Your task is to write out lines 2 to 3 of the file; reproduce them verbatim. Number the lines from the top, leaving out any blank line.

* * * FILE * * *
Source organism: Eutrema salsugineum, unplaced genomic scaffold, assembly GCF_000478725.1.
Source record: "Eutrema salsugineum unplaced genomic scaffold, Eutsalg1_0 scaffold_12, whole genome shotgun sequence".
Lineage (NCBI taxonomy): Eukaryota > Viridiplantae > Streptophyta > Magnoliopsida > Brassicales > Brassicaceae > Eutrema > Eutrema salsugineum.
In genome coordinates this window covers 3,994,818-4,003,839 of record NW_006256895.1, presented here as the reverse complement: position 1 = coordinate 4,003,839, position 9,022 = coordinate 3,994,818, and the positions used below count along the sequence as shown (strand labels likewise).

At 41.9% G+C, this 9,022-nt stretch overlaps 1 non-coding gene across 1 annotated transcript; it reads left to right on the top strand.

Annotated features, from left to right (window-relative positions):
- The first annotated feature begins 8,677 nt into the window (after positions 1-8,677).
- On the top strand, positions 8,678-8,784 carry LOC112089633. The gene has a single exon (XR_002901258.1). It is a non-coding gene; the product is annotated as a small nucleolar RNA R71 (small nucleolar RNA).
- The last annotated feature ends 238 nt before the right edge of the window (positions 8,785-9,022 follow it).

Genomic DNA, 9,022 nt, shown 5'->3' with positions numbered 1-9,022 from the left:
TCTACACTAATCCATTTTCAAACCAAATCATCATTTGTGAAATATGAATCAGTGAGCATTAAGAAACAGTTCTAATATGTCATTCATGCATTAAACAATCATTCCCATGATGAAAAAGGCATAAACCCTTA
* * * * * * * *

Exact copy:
Source record: "Eutrema salsugineum unplaced genomic scaffold, Eutsalg1_0 scaffold_12, whole genome shotgun sequence".
Lineage (NCBI taxonomy): Eukaryota > Viridiplantae > Streptophyta > Magnoliopsida > Brassicales > Brassicaceae > Eutrema > Eutrema salsugineum.